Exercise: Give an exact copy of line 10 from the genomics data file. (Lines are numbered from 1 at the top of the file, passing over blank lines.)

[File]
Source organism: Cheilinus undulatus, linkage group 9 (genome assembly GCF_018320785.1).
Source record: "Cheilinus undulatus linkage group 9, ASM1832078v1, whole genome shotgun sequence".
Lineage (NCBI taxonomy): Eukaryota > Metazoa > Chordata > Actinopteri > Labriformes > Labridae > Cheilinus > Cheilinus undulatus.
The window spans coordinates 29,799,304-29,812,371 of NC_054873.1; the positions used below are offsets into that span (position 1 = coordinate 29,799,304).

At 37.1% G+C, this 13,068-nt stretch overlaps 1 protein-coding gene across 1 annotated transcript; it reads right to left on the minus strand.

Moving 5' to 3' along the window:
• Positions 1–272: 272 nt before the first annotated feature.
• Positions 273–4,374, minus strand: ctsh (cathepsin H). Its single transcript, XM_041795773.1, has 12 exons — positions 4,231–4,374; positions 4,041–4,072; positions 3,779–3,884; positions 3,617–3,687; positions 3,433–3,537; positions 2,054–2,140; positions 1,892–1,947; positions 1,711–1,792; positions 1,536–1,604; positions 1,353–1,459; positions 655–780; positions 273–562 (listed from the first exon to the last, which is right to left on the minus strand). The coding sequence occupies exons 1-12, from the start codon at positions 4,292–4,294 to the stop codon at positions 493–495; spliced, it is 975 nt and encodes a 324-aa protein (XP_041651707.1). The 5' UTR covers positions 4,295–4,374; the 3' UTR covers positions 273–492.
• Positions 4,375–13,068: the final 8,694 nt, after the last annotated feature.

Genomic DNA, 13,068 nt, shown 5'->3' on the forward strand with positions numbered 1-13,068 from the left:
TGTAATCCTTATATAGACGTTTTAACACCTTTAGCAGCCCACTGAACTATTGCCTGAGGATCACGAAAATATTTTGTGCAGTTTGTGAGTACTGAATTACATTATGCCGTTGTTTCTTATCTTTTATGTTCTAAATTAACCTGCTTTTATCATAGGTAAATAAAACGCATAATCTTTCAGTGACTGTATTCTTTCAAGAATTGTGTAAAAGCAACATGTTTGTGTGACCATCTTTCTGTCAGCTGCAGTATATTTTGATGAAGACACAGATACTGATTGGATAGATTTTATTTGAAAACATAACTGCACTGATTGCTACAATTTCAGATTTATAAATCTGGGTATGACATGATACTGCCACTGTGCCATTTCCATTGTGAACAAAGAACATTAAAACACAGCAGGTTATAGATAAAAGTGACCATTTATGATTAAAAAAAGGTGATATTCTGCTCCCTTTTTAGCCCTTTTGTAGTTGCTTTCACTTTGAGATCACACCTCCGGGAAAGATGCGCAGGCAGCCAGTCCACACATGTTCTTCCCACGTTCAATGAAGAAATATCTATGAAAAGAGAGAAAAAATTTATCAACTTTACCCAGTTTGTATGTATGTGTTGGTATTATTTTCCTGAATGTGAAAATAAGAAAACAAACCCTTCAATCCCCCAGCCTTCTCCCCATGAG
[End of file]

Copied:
Genomic DNA, 13,068 nt, shown 5'->3' on the forward strand with positions numbered 1-13,068 from the left: